“He must have had an extraordinary companion, if he had learned to care for him in that way,” remarked Mr. Allen.
“Extraordinary, yew say,” began Dad in a low, measured tone. “Bet the last button on your britches, he was that an’ more. He was a youngish feller, an’ quick as scat. Knowed more ’bout machinery ’n all the other fellers I ever knowed. Seems to me he growed up in Kankakee, or suthin’ like that, an’ he was a—”
“Where did you say he came from, Mr. Wright?” asked Willis in a voice that betrayed his excitement. Willis had been thinking very rapidly as Dad told his story. What was there in this strange tale that so fascinated him, and made him want to cry aloud? He had never felt so strange before.
“Why, I don’t ’zackly recollect,” replied Dad. “It was Kankakee or Kangaroo, er some sech name. Many’s the night he’s stopped with me in the big cabin an’ told me about all kinds o’ machinery. The night the big cabin burned he was here a showin’ me a lot o’ plans of machinery he had got up himself. They were ‘bout all he saved out o’ the fire, ’cept his hide, an’ that was some scorched.
“I never seed a man ’at went so plumb dumb crazy over a few gold nuggets as him. ‘T was here at the old cabin he met his pard, an’ they made plans fer a great minin’ company. Of all the fellers they was settin’ up machinery in the mines a dozen years ago, this feller was the best o’ the lot. Why, oncet he rigged up a—”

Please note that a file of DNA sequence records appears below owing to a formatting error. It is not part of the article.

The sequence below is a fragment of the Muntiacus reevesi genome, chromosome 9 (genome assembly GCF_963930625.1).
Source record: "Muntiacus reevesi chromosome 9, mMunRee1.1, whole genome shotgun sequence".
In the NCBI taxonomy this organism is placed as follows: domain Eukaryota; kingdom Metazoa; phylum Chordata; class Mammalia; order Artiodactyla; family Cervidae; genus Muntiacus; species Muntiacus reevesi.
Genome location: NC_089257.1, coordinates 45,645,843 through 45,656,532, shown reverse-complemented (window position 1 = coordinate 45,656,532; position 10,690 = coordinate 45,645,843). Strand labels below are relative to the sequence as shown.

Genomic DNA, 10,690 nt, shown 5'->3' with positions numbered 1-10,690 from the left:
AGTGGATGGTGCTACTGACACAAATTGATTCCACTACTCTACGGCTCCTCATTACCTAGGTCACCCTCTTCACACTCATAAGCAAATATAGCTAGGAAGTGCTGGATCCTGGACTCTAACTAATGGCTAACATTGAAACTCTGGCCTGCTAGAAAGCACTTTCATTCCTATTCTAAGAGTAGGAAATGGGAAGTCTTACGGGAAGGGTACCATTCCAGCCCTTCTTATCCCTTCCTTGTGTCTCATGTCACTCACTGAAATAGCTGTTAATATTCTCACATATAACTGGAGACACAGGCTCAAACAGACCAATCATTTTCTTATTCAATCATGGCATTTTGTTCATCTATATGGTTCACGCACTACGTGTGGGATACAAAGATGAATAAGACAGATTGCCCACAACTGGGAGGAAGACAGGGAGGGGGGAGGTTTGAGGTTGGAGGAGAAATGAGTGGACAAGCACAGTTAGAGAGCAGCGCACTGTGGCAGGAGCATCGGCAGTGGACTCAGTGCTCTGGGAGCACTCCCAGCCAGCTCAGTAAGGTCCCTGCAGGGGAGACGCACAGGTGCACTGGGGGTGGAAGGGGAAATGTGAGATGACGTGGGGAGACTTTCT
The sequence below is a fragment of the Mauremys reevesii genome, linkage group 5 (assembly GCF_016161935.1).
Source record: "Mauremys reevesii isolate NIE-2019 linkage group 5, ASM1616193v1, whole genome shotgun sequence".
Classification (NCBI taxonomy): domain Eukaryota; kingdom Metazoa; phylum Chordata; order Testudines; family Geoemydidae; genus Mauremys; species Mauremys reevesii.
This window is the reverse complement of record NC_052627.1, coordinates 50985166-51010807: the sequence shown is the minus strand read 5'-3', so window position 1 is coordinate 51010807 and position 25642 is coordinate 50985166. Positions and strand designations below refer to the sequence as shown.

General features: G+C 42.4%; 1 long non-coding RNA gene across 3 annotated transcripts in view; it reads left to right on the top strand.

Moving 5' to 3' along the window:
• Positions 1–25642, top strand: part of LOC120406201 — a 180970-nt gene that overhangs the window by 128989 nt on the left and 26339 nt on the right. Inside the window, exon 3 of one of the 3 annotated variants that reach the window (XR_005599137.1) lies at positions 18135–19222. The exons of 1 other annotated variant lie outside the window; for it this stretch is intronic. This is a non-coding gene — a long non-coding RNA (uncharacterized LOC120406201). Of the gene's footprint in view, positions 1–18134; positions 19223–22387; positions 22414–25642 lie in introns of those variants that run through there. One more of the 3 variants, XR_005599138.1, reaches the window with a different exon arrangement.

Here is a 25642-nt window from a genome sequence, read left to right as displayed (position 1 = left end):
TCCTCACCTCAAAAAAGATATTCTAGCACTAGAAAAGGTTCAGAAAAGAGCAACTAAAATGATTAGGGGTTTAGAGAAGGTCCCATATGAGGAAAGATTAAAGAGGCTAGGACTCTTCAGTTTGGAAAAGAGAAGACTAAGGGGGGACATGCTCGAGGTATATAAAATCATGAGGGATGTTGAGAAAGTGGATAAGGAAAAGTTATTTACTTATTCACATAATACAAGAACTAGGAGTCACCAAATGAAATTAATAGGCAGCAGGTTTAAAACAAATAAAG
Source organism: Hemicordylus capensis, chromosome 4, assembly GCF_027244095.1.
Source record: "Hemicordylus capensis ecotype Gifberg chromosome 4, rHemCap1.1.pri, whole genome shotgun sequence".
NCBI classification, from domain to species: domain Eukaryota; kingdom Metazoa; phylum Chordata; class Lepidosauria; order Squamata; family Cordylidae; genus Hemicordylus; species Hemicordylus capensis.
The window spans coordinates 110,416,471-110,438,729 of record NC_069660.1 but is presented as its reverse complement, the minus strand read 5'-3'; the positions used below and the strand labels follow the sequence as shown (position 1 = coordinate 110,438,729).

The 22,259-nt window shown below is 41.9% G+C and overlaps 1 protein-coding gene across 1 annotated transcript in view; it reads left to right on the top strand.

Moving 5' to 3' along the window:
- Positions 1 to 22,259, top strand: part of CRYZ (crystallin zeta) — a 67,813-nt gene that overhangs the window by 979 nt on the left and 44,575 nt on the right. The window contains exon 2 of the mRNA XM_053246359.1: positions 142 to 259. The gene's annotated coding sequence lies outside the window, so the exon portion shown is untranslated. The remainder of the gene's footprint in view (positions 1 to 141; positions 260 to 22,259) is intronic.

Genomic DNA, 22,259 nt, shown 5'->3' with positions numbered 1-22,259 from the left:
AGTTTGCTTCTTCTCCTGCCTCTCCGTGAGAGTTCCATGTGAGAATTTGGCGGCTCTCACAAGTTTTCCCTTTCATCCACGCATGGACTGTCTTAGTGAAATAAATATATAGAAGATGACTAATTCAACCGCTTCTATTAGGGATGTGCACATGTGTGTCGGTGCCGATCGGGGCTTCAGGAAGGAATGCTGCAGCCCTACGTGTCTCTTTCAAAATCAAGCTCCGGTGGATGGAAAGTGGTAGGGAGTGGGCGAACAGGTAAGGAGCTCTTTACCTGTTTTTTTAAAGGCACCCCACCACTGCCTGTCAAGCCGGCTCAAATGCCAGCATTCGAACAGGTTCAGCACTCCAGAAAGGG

“O, Mr. Wright, were there lots of different men installing mine machinery here in the early days?” inquired Willis. A note of anxiety had crept into his voice.
“More’n one, do ye mean, lad? Well, I should snicker. I mind oncet they was five o’ them at the cabin one night, an’ every feller could prove that his machinery was the best. Sech a jamborees o’ arguatin’ I never heerd. I had to send ’em all t’ their bunks t’ keep ’em frum fightin’. Laws, yes, plenty o’ ’em, boy; but this one feller, I forgit his name, now—my pard could say it quicker’n scat—was wuth all the rest o’ the bunch put together. He was a reg’lar genius with machinery.”
Dad had been filling his pipe from the package Mr. Allen had given him. He now lighted it and began to smoke. Mr. Allen knew that there would be no more stories that day, so, bidding good-bye to the old man, he suggested to the boys that they make a start for the Park. After a last drink from the cool, bubbling spring, they turned up the gulch, and were soon lost from view.
“Well, I hope you’ll find explorin’ a plenty, young fellers,” called Dad. “Keep yer eye peeled fer pole-cats. They’s powerful friendly to strangers in these parts.”
A Wilderness Camp
As the little party climbed upward on the gulch trail, they were discussing Dad and what they knew of his life. Each boy telling little stories and incidents that he had heard concerning the old man. Willis lagged behind, and did not seem to be particularly interested in the conversation.